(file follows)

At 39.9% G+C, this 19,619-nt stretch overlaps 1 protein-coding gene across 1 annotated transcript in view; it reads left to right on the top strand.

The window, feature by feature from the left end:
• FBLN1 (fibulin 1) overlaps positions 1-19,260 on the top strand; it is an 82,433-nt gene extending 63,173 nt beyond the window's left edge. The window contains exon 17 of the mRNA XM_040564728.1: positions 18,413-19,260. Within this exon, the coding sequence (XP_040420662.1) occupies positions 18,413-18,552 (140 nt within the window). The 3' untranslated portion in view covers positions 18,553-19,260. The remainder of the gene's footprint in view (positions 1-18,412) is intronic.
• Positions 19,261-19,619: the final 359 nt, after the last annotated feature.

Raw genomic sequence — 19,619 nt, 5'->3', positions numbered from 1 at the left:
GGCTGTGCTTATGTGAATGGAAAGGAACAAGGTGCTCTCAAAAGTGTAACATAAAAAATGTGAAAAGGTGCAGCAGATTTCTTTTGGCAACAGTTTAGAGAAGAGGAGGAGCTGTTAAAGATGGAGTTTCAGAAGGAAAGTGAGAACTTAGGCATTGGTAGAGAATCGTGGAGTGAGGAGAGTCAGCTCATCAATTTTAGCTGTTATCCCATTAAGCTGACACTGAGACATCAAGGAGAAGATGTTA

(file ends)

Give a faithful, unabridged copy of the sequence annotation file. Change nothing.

At 39.9% G+C, this 19,619-nt stretch overlaps 1 protein-coding gene across 1 annotated transcript in view; it reads left to right on the top strand.

The window, feature by feature from the left end:
• FBLN1 (fibulin 1) overlaps positions 1-19,260 on the top strand; it is an 82,433-nt gene extending 63,173 nt beyond the window's left edge. The window contains exon 17 of the mRNA XM_040564728.1: positions 18,413-19,260. Within this exon, the coding sequence (XP_040420662.1) occupies positions 18,413-18,552 (140 nt within the window). The 3' untranslated portion in view covers positions 18,553-19,260. The remainder of the gene's footprint in view (positions 1-18,412) is intronic.
• Positions 19,261-19,619: the final 359 nt, after the last annotated feature.

Raw genomic sequence — 19,619 nt, 5'->3', positions numbered from 1 at the left:
GGCTGTGCTTATGTGAATGGAAAGGAACAAGGTGCTCTCAAAAGTGTAACATAAAAAATGTGAAAAGGTGCAGCAGATTTCTTTTGGCAACAGTTTAGAGAAGAGGAGGAGCTGTTAAAGATGGAGTTTCAGAAGGAAAGTGAGAACTTAGGCATTGGTAGAGAATCGTGGAGTGAGGAGAGTCAGCTCATCAATTTTAGCTGTTATCCCATTAAGCTGACACTGAGACATCAAGGAGAAGATGTTA